A /\ /  \ / e \ /  \ h  i / D \ / f g \ /   \ BjC 
Place ten numbers at the four corners and six connecting edges of a tetrahedron, such that either:

Source: Original.
For the edges, let S = the common sum. Then the sum of all 6
lines = 6S = the sum of all the numbers + twice the sum of the corners.
For minimum sum, we want to put the smallest numbers on the corners. But we
cannot put 4 consecutive numbers on the corners, because then A+D = B+C and
every pair of corners has an edge, so the middle numbers on those edges would be
forced to be the same. If we put 1,2,3,5 on the corners, then the pairsums of
the corners are 3, 4, 5, 6, 7, and 8, and the edges can be the first 6
consecutive unused numbers: 6 to 11. Common sum = 14.
So A,B,C,D = 5,3,2,1, and then e,f,g,h,i,j = 8,10,11,6,7,9.
Any other set of numbers for the corners adds to at least 12, and with the sum
of all the numbers at a minimum (for 1 through 10) sum of 55, 6S would be at
least 79, which is more than 6 times 13, so 14 is the smallest possible common
sum. Since the sum of all the numbers 1 to 10 is odd, and 6S = this odd sum plus
2 times something, it is not possible to make a sum of 14 with the numbers 1 to
10, so the above case is the minimal solution.
For the faces, let T = the common sum. Then the sum of all faces = 4T = twice
the sum of all numbers + the sum of the corners. We still want to put the small
numbers on the corners. Since there are three numbers getting added to each trio
of corners, it's not immediately clear whether simply letting the corners be 1,
2, 3, and 4 will work, but if so, we will need edges which combine in various
ways to sums that are 4 consecutive numbers.
If the edges are 5 through 10, then T=30, and we need the edges on the faces to
add to 21, 22, 23, and 24. If 10 and 9 are on the same face, then only 10+9+5=24
and 10+7+6=23 will work. Otherwise, 9 is opposite 10, and 10 must form two faces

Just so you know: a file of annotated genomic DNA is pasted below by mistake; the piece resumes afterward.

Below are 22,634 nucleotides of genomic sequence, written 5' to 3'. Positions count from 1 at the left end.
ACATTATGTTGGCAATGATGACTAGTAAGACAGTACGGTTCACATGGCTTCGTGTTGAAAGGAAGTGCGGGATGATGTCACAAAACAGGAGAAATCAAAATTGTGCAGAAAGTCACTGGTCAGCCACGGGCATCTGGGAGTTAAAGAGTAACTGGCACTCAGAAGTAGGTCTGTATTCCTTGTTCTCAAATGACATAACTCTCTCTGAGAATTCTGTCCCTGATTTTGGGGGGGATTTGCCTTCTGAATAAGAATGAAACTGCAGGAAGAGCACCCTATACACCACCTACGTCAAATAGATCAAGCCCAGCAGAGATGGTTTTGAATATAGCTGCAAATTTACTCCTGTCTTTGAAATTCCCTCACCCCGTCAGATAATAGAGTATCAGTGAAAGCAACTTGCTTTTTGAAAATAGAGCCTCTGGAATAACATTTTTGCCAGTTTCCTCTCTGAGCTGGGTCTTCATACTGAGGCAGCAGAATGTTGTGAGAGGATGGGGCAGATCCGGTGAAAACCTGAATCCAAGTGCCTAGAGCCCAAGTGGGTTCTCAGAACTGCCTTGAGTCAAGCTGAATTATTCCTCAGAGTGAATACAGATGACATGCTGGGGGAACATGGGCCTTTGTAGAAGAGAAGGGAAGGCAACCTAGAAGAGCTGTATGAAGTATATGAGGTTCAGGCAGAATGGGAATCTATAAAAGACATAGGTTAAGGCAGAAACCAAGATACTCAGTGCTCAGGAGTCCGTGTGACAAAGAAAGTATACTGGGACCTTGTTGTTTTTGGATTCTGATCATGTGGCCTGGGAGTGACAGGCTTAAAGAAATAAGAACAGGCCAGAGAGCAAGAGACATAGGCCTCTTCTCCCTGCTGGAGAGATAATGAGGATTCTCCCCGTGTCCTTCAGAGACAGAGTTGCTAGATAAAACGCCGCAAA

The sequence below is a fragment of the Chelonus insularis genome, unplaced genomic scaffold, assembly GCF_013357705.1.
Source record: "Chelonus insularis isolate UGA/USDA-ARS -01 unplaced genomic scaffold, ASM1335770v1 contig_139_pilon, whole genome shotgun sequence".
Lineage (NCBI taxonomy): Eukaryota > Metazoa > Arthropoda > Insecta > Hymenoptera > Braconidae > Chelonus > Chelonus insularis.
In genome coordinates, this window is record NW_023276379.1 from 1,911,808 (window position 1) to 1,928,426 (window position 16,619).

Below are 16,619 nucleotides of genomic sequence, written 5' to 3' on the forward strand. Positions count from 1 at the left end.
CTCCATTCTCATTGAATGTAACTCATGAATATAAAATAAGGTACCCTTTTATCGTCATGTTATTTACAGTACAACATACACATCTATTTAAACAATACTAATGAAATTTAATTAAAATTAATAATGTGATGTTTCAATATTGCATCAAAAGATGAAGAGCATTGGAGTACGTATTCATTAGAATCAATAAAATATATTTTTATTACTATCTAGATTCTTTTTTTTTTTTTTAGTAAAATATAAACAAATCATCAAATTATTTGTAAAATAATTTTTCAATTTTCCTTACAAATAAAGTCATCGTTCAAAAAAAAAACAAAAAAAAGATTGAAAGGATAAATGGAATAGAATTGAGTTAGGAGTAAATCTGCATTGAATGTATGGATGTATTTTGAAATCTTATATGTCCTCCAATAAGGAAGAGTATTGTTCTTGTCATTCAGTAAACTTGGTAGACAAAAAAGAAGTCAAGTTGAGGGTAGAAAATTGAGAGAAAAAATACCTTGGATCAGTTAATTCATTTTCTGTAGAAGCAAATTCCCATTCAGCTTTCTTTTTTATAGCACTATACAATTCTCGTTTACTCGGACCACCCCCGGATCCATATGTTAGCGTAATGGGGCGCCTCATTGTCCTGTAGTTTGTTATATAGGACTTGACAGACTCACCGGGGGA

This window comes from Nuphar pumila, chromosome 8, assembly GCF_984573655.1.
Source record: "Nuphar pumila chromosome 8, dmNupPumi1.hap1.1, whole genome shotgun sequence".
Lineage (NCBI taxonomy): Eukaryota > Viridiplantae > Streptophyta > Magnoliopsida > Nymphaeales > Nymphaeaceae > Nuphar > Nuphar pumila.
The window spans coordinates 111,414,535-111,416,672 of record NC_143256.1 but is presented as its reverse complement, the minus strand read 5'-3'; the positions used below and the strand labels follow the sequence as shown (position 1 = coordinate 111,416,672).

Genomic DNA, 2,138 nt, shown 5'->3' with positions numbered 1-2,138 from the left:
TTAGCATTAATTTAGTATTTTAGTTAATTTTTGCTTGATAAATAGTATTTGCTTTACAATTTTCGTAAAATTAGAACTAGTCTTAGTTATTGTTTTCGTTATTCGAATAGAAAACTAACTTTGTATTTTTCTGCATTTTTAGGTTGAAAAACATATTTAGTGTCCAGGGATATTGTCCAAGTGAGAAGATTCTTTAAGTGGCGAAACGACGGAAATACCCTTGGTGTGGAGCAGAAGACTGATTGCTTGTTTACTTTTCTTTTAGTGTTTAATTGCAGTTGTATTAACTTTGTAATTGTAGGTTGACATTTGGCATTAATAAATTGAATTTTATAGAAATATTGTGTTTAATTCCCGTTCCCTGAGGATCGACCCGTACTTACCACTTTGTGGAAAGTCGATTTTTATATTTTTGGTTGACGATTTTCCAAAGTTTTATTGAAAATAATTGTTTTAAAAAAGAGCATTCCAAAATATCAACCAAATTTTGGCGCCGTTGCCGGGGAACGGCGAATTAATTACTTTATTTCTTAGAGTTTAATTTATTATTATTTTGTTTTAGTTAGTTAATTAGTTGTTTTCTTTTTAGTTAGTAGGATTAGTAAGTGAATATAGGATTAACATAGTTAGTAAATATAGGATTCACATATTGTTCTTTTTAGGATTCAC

with the other numbers, which can only be 10+8+6=24 on one face and 10+7+5=22 on
the other. In each case, the missing number must join with the four numbers
other than 10 to form the other two faces, using one number from each of the
first two faces on each of the remaining two. This means that one of these faces
will contain both 8 and 9, and in each case there is no third number available
which will form a sum not already used.
So the sum must be larger than 30. The next smallest sum possible is 31, and it
makes sense to spread out the numbers a bit, so try it using numbers 1 to 10,
but corners which add to a sum of 14.
There are several possibilities, and I first tried 1, 3, 4, 6 and 1, 2, 5, 6
which both failed. Try 1, 2, 4, 7 for the corners. Now the middle numbers are 3,
5, 6, 8, 9, 10, and the sums of these on the faces are 18, 19, 21, and 24. This
works with 10+9+5=24 and 10+8+3=21 on two faces, 6+9+3=18 on one face and
6+8+5=19 on the last.
So we have A,B,C,D = 7,4,2,1. The edge assignments work out to e,f,g,h,i,j =
8,5,10,6,3,9.
A = 5, B = 3, C = 2, D = 1 e = 8, f = 10, g = 11, h = 6, i = 7, j = 9 5 /\ /  \ / 8 \ /  \ 6  7 / 1 \ / 10 11 \ /   \ 392
Part 1: max number = 10 max sum = 11 0 /\ /  \ / 7 \ /  \ 10  9 / 4 \ / 6 5 \ /   \ 182 11 = Sum 0 1 2 4 7 6 5 10 9 8 0 /\ /  \ / 5 \ /  \ 10  9 / 6 \ / 4 3 \ /   \ 182 11 = Sum 0 1 2 6 5 4 3 10 9 8 0 /\ /  \ / 5 \ /  \ 10  8 / 6 \ / 4 2 \ /   \ 173 11 = Sum 0 1 3 6 5 4 2 10 8 7 Part 2: max number = 9 max sum = 23 0 /\ /  \ / 5 \ /  \ 8  9 / 3 \ / 6 4 \ /   \ 172 23 = Sum 0 1 2 3 5 6 4 8 9 7 0 /\ /  \ / 6 \ /  \ 9  7 / 3 \ / 4 5 \ /   \ 182 23 = Sum 0 1 2 3 6 4 5 9 7 8